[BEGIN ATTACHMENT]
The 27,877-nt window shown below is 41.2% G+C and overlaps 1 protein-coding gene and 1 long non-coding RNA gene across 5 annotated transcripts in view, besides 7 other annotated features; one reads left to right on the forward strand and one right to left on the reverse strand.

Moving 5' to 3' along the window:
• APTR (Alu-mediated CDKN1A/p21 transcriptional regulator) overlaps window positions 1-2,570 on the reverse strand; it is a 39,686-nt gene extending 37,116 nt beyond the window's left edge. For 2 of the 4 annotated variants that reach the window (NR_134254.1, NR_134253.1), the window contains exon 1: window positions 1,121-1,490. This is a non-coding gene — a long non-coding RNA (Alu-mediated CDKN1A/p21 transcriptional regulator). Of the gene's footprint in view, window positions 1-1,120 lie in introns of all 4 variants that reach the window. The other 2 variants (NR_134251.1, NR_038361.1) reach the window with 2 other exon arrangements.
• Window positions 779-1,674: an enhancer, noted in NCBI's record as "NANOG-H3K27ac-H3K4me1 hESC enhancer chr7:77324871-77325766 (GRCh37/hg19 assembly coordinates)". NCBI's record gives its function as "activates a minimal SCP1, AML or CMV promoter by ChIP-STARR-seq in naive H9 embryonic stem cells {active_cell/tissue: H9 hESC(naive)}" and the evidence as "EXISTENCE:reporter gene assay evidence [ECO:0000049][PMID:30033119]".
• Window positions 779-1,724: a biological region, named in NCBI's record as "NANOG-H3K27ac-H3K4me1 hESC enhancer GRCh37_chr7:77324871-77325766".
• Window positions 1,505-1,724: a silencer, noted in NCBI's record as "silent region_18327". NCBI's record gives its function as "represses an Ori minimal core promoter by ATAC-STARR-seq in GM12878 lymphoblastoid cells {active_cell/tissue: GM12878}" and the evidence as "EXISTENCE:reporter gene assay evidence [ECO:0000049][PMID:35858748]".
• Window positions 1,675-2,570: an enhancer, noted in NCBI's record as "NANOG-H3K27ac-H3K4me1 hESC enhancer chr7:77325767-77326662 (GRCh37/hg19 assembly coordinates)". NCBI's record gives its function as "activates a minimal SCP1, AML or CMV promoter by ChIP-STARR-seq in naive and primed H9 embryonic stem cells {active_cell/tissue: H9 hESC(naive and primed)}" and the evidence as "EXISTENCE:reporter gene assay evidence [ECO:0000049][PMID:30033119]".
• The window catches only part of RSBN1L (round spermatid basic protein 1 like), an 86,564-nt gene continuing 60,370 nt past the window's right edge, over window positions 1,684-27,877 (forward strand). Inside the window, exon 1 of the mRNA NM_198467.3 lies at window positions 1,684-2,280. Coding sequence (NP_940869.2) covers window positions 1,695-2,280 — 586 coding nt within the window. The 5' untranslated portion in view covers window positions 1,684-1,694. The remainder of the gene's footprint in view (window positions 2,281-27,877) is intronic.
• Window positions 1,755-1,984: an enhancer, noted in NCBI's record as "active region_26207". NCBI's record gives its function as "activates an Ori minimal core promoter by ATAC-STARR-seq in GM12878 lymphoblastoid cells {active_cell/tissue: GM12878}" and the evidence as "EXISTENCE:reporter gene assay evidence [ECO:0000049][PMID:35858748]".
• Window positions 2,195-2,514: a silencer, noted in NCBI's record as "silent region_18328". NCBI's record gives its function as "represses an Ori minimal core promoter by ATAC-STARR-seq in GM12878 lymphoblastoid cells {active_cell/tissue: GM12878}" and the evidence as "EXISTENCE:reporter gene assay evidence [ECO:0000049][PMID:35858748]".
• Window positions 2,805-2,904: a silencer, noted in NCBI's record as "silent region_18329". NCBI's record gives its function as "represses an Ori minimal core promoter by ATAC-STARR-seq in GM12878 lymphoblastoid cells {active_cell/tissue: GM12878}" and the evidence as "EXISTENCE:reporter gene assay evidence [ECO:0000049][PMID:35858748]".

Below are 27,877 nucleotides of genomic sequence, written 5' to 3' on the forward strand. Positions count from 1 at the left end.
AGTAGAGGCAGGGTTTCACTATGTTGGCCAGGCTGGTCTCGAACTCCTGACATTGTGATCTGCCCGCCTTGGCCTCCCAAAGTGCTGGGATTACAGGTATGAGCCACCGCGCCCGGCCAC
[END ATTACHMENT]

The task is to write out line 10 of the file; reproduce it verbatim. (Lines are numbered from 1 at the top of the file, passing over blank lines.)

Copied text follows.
• Window positions 2,195-2,514: a silencer, noted in NCBI's record as "silent region_18328". NCBI's record gives its function as "represses an Ori minimal core promoter by ATAC-STARR-seq in GM12878 lymphoblastoid cells {active_cell/tissue: GM12878}" and the evidence as "EXISTENCE:reporter gene assay evidence [ECO:0000049][PMID:35858748]".